The intent of [David's] statement becomes even more problematic when one considers that [when cursed by Shimi ben Gera] David himself [counseled restraint], saying,[15] "For G-d has told him to curse... Who then shall say, 'Why have you done this?'" [Our verse seems to indicate a very different approach. Moreover, David's] foes [thus] included individuals who were nurtured by holy sources. Further examples are Doeg and Achitofel (as mentioned in chs. 52 and 55 of Tehillim), who outwardly conducted themselves according to the laws of the Torah. If so, the [request to] "witness [the downfall of] those who hate me" appears to be [a request for] vengeance, which in any possible form is an undesirable trait. How could David make such a request?

Another point: What is the apparent connection between the two clauses of our verse? It appears that it is because "G-d is among those who help me" that "I [will] witness [the downfall of] those who hate me." This seems to imply that witnessing the downfall of one's foes becomes possible when a person has helpers with whom G-d joins, as it were.


These concepts can be understood [by prefacing] the explanation of our Sages' statement,[16] "A person who comes to purify [himself] is granted assistance." [Here also] the Hebrew term for "is granted assistance" uses a plural form, whereas [as above] the sole helper is the Holy One, blessed be He.

The infinitive L'Taher is also problematic. This is a transitive verb, implying that one also intends to purify others. Seemingly, the intransitive verb LiTaher would have been more appropriate, for this would imply that the individual himself desires to become pure, rather than to purify others.

The above concepts may be clarified in light of the verse,[17] "Your statutes were my songs when I dwelled in fear." On these words our Sages teach[18] that [G-d exclaimed], "David! You call them songs?!" - and David was punished for this.

[What is the meaning of this passage?] David was extolling the Torah, in that the life-energy and continuing existence of the world depends on the meticulous observance of any of its mitzvos. For the creation of the world came about through the medium of the Torah, which testifies concerning itself,[19] "I was the implement with which the Holy One, blessed be He, [created the world]." Similarly, the Zohar states,[20] "The Holy One, blessed be He, looked into the Torah and created the world."

The continued existence of the entire world thus depends on the Torah, as indicated by our Sages' statement,[21] "The Holy One, blessed be He, made a condition with all the works of Creation: If Israel accepts the Torah, you will continue to exist; if not, I shall return you all to nothingness and void."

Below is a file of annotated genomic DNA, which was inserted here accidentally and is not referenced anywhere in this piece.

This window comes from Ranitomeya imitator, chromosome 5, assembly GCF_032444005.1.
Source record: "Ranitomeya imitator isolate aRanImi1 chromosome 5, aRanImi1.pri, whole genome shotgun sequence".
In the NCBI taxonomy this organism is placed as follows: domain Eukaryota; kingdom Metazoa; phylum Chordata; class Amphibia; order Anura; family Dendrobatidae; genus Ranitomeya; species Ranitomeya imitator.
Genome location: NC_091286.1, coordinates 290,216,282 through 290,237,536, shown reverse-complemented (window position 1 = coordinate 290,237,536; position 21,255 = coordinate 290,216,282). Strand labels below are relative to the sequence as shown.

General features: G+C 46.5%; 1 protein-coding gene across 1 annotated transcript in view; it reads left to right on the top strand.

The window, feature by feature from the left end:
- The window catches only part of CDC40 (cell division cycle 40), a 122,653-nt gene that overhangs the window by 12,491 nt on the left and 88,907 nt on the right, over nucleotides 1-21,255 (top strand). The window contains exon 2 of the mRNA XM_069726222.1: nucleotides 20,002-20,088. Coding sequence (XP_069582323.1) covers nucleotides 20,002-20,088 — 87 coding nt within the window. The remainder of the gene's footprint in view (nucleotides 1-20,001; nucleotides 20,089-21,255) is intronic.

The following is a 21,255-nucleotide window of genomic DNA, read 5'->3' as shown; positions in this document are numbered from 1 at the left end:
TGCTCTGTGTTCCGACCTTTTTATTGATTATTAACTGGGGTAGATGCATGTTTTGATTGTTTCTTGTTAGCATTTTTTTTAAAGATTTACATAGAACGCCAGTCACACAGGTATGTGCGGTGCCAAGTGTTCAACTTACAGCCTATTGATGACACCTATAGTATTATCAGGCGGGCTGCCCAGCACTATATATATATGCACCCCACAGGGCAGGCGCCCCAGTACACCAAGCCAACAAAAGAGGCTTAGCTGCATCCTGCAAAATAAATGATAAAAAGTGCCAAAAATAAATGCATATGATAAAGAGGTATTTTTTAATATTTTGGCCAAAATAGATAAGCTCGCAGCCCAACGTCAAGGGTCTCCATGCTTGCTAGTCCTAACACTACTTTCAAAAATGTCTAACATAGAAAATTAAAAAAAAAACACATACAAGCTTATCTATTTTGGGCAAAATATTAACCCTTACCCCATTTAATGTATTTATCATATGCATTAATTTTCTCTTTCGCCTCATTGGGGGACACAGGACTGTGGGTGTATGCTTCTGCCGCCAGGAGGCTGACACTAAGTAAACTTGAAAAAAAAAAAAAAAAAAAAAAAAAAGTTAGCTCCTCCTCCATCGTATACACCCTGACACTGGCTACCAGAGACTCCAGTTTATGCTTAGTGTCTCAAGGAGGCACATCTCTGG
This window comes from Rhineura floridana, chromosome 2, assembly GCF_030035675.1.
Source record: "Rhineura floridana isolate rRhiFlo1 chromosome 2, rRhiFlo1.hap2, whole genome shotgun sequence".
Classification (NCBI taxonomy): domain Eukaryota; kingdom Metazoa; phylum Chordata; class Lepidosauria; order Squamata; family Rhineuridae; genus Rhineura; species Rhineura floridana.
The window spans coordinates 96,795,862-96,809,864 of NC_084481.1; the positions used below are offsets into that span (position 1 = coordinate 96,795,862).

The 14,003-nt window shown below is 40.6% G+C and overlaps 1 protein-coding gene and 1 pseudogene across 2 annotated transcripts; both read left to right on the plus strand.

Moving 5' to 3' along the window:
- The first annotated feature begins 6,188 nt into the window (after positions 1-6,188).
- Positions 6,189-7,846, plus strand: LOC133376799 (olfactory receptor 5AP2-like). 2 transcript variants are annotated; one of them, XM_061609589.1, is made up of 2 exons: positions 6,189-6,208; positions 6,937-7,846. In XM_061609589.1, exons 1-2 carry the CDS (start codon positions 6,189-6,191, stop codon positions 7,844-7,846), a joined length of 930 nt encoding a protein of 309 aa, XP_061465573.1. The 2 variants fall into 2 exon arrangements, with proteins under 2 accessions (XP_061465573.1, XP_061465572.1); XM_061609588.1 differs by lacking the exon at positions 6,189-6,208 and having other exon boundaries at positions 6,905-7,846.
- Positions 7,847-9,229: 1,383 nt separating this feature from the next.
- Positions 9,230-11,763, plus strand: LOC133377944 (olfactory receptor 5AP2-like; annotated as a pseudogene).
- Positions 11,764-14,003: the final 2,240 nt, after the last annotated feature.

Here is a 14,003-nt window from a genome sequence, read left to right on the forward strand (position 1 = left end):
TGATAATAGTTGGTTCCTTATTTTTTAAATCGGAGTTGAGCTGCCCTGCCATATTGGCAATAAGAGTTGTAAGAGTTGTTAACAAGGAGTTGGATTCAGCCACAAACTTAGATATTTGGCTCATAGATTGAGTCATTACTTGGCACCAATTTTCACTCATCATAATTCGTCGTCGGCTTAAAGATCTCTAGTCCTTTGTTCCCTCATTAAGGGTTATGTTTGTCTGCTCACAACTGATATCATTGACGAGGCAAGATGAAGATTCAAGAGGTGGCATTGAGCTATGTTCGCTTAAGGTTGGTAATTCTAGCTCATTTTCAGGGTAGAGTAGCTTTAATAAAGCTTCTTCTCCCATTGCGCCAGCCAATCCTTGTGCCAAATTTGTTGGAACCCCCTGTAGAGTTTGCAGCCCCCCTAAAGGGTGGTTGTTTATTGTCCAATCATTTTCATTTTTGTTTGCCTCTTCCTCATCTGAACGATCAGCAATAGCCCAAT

Thus, when people are involved in the Torah and its study, particularly in communal study, additional [G-dly] light and revelation are drawn down within the worlds. Similarly, by means of the sacrifices, [all] the worlds are elevated to higher levels; as is stated [in the Zohar[22]], "The secret of the sacrifices ascends to the secret of the Ein Sof," G-d's infinity. For the Hebrew term for "sacrifice" (Korban) is related to Kiruv, meaning "to come close." Thus the phrase,[23] "When a person shall sacrifice...," can be interpreted to mean, "When a person wishes to draw close to G-dliness...." And the verse continues, "...of you an offering," which indicates that drawing close to G-d depends on one's own divine service. As [Rabbeinu] Bachye explains,[24] a sacrifice involves drawing close [Divine] powers and the [influences conveyed by G-d's] Names. And it is well known that every elevation[25] [of the world through our divine service] elicits a downward flow[26] of Divine influence.

The additional [Divine] light and life-energy that is drawn down into the worlds through the sacrifices underlies their description as[27] "a pleasing fragrance to G-d - a pleasure which generates a downward flow of spiritual light to the level of the Name Havayah, and [subsequently] to the various created worlds.

In the era of the Beis HaMikdash, Divinity[28] was overtly apparent. Thus, for example, there were ten miracles which took place in the Beis HaMikdash.[29] So, too, [at each of the three Pilgrim Festivals],[30] "Just as a person would come to be seen [before G-d, as the Torah requires], so too, he would come to see [Divinity]." For in the [Beis Ha]Mikdash one could actually see G-dly light revealed.

This was especially apparent within the Holy of Holies, where the Or Ein Sof, the infinity of G-d's light, would openly radiate. As a [spatial] expression of this,[31] "The space occupied by the Ark was not included in the measure." [Though there were ten cubits from the Ark to the northern wall, ten cubits from the Ark to the southern wall, and the Ark itself was two-and-a-half cubits long, the total distance from wall to wall remained twenty cubits.]